Coniston, Lancashire Genealogy
CONISTON, MONK, with Skelwith, a township, in the parish of Hawkshead, union of Ulverston, hundred of Lonsdale north of the Sands, N. division of the county of Lancaster, 4 miles (W. by N.) from Hawkshead; containing 470 inhabitants, of whom 259 are in Monk-Coniston. This place consists of various groups of houses and neat cottages, roofed with slate from the adjacent mountains, and beautifully scattered round the head of Coniston Lake, anciently called Thurston Water, which is about six miles in length from north to south, about half a mile in its greatest width, and about twenty-seven fathoms in depth. The lake abounds with char, said to be of finer flavour than the char of other lakes; and at the head, on the margin of the water, is an inn for the accommodation of visiters, where post-horses, carriages, and pleasure-boats are always in readiness. The scenery around abounds with every variety of picturesque and romantic grandeur. A church was erected and endowed by Mr. Redmayne, on the Brathey Hall estate, here, in 1835, and consecrated the year following; it is a neat edifice on the road from Hawkshead to Ambleside, near Brathey Bridge, where are two pleasing cascades.
From: A Topographical Dictionary of England by Samuel Lewis (1848), pp. 679-682. URL: http://www.british-history.ac.uk/report.aspx?compid=50894 Date accessed: 29 June 2010.
Slate quarrying and tourism are the two main sources of employment in the village.
Birth, marriages and deaths were kept by the government, from July 1837 to the present day. The civil registration article tells more about these records. There are several Internet sites with name lists or indexes. A popular site is FreeBMD.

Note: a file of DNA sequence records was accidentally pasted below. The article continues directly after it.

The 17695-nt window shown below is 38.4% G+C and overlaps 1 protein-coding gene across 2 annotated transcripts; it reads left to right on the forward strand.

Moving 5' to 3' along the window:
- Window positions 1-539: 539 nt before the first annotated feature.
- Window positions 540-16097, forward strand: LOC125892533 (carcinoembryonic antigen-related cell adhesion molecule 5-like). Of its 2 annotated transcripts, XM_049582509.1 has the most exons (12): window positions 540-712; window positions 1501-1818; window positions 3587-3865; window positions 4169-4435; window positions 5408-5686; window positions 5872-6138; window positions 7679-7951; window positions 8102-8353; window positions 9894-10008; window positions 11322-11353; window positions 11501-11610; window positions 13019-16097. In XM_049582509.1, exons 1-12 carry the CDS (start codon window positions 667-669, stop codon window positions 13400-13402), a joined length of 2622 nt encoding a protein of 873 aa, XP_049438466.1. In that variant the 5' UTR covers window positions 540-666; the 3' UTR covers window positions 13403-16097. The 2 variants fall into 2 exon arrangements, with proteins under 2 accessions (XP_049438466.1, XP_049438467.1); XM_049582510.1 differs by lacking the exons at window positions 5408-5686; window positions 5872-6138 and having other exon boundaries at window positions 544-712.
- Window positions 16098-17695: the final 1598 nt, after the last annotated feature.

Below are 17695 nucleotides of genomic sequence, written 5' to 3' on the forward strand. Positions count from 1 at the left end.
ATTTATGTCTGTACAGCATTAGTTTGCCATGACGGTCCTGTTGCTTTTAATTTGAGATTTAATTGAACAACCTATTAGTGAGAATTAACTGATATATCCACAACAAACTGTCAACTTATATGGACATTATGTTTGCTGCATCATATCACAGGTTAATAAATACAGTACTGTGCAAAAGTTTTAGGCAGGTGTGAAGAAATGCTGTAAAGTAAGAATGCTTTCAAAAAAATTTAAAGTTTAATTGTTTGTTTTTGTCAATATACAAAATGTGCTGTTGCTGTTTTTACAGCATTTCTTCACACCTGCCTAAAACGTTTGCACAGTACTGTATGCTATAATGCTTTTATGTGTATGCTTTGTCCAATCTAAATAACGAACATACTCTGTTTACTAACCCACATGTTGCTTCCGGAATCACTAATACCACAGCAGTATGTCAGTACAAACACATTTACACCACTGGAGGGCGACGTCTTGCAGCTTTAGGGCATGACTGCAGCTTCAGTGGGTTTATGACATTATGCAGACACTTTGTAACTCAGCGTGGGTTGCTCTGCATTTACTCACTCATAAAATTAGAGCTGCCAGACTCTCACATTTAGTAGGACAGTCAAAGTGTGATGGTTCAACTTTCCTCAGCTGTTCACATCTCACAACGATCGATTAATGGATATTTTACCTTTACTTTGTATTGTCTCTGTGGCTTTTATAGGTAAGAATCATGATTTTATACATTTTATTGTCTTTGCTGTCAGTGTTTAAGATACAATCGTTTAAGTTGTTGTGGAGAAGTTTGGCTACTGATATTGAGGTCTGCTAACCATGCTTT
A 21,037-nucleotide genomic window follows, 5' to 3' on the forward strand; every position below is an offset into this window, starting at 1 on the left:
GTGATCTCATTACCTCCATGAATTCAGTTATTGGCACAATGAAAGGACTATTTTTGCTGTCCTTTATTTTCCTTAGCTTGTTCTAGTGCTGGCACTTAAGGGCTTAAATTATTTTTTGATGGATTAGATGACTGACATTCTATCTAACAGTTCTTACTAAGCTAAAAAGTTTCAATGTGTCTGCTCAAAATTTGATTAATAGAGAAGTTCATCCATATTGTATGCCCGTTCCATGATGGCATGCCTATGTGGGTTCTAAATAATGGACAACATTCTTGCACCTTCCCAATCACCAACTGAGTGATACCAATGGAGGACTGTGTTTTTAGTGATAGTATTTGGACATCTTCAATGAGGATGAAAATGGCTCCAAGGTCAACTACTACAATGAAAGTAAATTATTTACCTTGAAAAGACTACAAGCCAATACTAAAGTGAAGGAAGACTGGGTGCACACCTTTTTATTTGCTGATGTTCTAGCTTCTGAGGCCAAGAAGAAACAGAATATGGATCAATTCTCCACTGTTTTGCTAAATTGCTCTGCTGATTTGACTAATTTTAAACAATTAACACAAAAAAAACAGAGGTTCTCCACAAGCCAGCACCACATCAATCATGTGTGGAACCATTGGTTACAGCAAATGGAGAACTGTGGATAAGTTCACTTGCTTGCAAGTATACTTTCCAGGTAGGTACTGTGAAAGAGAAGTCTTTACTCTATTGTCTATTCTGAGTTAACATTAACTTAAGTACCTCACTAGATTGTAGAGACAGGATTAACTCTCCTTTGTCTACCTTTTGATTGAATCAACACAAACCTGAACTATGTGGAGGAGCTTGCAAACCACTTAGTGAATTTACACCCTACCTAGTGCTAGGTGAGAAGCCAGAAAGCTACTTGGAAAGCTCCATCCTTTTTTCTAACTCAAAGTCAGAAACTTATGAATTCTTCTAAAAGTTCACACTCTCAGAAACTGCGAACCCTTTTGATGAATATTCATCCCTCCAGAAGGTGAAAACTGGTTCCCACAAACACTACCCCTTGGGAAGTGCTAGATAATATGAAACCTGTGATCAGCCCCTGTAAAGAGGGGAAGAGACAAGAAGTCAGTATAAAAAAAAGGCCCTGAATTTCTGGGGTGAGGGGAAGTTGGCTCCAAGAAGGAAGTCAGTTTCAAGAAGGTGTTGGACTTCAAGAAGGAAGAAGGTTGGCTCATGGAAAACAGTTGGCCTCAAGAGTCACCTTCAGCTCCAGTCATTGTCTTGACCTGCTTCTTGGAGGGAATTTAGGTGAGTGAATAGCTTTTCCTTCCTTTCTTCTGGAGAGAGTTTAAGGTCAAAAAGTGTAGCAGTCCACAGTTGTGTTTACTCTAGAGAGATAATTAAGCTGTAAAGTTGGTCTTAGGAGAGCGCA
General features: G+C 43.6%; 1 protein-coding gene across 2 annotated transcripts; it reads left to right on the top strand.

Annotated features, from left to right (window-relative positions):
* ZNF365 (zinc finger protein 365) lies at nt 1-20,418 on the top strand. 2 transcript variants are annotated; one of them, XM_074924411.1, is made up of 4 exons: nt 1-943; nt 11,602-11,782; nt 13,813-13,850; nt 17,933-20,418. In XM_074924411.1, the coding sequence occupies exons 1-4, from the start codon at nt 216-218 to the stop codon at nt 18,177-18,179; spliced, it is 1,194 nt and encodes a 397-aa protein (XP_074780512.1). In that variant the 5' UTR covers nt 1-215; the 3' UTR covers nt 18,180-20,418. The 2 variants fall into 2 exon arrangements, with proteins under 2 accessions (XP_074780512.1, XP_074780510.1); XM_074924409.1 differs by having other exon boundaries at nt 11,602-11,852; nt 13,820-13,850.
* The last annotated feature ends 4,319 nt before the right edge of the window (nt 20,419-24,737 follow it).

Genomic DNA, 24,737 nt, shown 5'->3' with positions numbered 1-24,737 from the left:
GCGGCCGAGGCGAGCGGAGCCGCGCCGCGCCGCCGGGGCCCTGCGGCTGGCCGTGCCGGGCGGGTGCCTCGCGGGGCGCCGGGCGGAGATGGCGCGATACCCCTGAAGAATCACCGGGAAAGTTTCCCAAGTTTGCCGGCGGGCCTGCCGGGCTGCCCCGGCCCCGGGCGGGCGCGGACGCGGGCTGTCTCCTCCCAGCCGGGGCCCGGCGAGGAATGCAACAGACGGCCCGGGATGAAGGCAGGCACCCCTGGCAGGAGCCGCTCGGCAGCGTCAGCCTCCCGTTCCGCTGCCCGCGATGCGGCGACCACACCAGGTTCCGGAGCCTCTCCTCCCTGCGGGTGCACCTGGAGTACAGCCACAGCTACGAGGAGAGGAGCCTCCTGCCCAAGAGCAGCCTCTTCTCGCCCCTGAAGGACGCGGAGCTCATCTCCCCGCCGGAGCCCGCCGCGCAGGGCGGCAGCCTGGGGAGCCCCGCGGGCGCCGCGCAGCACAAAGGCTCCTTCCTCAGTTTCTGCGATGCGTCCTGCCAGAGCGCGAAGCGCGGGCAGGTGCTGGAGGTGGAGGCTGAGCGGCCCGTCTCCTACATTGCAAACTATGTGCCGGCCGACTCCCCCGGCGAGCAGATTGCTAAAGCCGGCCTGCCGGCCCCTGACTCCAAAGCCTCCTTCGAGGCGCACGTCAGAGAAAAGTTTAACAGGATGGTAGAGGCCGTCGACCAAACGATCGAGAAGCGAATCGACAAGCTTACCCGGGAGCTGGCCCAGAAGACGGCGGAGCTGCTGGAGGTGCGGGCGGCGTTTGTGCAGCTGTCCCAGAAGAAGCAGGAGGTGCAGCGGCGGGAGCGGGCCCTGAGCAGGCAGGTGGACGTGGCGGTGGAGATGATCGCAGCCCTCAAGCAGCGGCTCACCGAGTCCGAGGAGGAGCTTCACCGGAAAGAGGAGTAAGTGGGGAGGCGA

Lancashire Online Parish Clerks
An extremely useful resource for research in Lancashire Parishes http://www.lan-opc.org.uk/
Contributor: Include here information for parish registers, Bishop’s Transcripts, non conformist and other types of church records, such as parish chest records. Add the contact information for the office holding the original records. Add links to the Family History Library Catalog showing the film numbers in their collection
Contributor: Include an overview if there is any unique information, such as the census for X year was destroyed. Add a link to online sites for indexes and/or images. Also add a link to the Family History Library Catalog showing the film numbers in their collection.
Records of wills, administrations, inventories, indexes, etc. were filed by the court with jurisdiction over this parish. Go to Lancashire Probate Records to find the name of the court having primary jurisdiction. Scroll down in the article to the section Court Jurisdictions by Parish.
Maps and Gazetteers
Maps are a visual look at the locations in England. Gazetteers contain brief summaries about a place.
Contributor: Add any relevant sites that aren’t mentioned above.
http://www.british-history.ac.uk/report.aspx?compid=53336 British History online Monks Coniston